Sekouba was one of the first street children to come to our weekly program that started in September 2005. He gave his life to the Lord and soon moved onto our property, into a tent. He was baptized in water at our first anniversary service end of November 2005. In May 2006 he moved into the house with one other child. Sekouba plays the drum in our meetings, and God has spoken to him in dreams and visions several times. He has a heart of compassion for those less fortunate than him, and does not hesitate to give the little he has.
Abdias has the most radiant smile, and now we're seeing more and more of it. Abdias is also the one who requires his daily dose of love, being held and feeling safe. He loves worshiping God, and has a loud voice to make His praises known. It's not always been that way. When Abdias first came, he had demon friends he had grown up with, and in Jesus' name we set him free.
Abdias was beaten by his teachers in school for many years, until his health didn't allow him to go to school any longer. In the meantime his mother had been divorced, and there was nothing to do in his father's house, so he ran away and lived on the streets, until we invited him to our weekly program. Abdias was injured, so we took care of his wounds and let him spend the night. He never left after that.
Fousseni has put on weight since joining us, and is slowly starting to accept that somebody really cares about him.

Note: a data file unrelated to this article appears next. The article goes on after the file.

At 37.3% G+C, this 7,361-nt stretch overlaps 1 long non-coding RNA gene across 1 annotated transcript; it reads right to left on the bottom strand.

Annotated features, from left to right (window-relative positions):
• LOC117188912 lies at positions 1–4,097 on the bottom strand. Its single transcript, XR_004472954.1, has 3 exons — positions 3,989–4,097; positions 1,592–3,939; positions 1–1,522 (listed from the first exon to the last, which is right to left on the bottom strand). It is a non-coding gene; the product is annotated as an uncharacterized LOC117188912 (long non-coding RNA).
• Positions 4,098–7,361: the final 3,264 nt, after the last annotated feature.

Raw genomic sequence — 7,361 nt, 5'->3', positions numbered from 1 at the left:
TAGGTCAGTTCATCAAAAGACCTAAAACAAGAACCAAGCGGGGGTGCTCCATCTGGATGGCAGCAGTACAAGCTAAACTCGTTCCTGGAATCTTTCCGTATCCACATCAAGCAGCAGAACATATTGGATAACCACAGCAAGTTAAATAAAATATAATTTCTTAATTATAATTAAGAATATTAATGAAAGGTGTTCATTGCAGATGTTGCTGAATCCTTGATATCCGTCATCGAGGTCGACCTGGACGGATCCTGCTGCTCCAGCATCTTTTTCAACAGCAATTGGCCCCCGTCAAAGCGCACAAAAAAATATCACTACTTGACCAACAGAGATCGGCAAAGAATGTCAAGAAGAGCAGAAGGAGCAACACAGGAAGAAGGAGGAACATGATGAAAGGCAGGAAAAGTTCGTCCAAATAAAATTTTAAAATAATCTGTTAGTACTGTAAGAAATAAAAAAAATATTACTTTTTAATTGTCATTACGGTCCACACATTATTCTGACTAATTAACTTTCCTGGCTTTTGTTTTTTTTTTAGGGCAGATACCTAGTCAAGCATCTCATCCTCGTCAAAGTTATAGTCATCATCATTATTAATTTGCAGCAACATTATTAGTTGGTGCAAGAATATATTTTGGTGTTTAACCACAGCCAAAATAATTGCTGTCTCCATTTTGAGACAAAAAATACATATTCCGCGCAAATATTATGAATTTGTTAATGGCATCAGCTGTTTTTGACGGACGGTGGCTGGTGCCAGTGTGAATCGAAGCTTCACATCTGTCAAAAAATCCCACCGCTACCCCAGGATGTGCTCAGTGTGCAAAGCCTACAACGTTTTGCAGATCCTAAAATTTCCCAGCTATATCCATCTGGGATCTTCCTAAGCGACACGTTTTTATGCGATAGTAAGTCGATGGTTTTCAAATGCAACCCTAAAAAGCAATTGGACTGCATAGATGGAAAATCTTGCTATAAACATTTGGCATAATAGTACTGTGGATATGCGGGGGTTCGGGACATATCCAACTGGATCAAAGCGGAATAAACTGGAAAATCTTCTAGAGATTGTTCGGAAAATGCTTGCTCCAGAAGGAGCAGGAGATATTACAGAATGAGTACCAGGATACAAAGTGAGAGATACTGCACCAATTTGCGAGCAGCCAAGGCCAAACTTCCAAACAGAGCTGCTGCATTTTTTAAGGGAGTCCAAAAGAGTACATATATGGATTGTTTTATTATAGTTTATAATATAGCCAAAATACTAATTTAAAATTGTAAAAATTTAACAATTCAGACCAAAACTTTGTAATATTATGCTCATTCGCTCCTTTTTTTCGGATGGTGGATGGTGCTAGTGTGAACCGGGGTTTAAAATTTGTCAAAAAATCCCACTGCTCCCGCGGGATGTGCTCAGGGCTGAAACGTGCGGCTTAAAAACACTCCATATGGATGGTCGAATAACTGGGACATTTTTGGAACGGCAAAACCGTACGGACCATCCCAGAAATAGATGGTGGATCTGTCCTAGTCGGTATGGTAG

Fousseni hasn't known anything but beatings all his life - by his father, by his Muslim teacher, and by his boss. When his father not only beat him up but also stopped giving him any more food, he ran away. He spent about one year on the street, before he first came to our weekly program. The Lord highlighted him to me to take him in.
Sarata is my guard's daughter. As a girl, her chances in life in Mali were very bad; female genital mutilation, married by 12, raising kids and working hard the only thing in life.
When Sarata came to live with us, she was severely malnourished, and we're still working on teaching her Mom to feed her right. Sarata loves clapping her hands when we worship God.
Hama is my guard's firsborn son. Having been born crippled on his left side, Hama has from the beginning been doomed to a miserable life. Rejected by his parents and by society, he had to live without love or attention, being beaten and his parents leaving him alone frequently.
Today Hama knows how to laugh. Today Hama DEMANDS his daily hugs, squeezing so tightly you can't imagine his age. Hama is a cheerful dancer during worship, loving to praise God, and "Hallelujah" has become one of his favorite words. Hama is very dear to my heart, and he has also become the older boys' little brother, spending the whole day with us.
Saloum was one of the neighbors' kids. His violent father used to beat him up, and constantly threatened to kill his firstborn son. When he first kicked him out, his Muslim neighbors forced him to take back his son. The second time, Saloum sought refuge with us again and stayed. He is a very intelligent and well-behaved kid, and an example to the others.
When Abdiel was 7 years old, a marabout (Muslim teacher) came to his home and took him with him to Bamako. He had to beg for money for him, and was beaten constantly, his scars being the proof. After around 2 years he'd had enough and ran away, first living around the train station and then the bus station. An older street boy took him under his wings, and finally brought him to us in September 2006. Against our usual rules, we took him in that very first day, and he spent several days in hospital getting rid of all the sicknesses he brought, before coming home and starting his new life.
Paul's little brother.
Paul's little brother.